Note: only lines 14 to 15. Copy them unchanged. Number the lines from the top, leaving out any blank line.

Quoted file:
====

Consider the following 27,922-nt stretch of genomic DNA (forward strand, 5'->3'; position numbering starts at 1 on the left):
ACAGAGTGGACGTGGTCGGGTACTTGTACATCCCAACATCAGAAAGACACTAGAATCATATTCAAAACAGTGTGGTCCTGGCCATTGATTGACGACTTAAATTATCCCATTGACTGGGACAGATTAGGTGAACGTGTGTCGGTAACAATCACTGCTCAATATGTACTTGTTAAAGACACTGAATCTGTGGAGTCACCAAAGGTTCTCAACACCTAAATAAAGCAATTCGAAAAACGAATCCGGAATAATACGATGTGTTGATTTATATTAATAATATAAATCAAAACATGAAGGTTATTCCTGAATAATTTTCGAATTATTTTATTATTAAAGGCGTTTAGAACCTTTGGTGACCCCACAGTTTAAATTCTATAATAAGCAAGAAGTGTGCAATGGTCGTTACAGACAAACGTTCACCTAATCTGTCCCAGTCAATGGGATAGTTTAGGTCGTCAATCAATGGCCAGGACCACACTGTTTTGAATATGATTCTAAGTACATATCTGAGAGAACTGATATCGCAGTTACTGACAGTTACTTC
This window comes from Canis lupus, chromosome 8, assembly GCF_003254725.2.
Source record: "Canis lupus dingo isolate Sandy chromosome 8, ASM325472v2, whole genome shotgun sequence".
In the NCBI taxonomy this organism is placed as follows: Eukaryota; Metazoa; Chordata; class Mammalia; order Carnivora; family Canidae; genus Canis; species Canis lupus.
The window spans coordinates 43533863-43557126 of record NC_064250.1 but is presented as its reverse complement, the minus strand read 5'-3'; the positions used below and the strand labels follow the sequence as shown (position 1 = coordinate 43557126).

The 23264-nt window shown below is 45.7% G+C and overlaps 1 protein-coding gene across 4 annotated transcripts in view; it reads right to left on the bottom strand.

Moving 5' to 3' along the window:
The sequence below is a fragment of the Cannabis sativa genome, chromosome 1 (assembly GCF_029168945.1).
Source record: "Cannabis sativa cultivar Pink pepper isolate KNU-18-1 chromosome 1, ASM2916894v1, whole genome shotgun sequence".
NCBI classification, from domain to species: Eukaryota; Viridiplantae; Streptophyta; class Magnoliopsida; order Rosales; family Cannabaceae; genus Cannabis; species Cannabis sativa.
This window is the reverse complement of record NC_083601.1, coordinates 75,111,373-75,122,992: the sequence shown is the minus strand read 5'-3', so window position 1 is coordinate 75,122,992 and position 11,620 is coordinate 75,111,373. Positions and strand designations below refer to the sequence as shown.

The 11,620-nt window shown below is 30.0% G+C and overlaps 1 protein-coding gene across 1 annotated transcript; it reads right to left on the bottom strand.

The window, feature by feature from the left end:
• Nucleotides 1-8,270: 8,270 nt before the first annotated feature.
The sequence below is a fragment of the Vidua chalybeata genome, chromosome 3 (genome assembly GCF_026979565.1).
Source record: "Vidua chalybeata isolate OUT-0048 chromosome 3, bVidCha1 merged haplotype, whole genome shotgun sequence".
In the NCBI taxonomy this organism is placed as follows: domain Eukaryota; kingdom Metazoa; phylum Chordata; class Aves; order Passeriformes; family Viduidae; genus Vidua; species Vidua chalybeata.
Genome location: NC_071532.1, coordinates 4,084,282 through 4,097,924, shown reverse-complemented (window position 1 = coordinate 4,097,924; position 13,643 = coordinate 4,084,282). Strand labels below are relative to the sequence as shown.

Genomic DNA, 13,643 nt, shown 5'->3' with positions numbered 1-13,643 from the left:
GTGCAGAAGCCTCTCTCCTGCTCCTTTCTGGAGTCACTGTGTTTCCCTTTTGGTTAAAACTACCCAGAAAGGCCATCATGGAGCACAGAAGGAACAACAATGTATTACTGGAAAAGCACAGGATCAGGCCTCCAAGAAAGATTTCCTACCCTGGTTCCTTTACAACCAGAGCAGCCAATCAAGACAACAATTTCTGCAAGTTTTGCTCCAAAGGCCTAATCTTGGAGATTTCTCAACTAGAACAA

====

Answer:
The window, feature by feature from the left end:
• Nucleotides 1-8,270: 8,270 nt before the first annotated feature.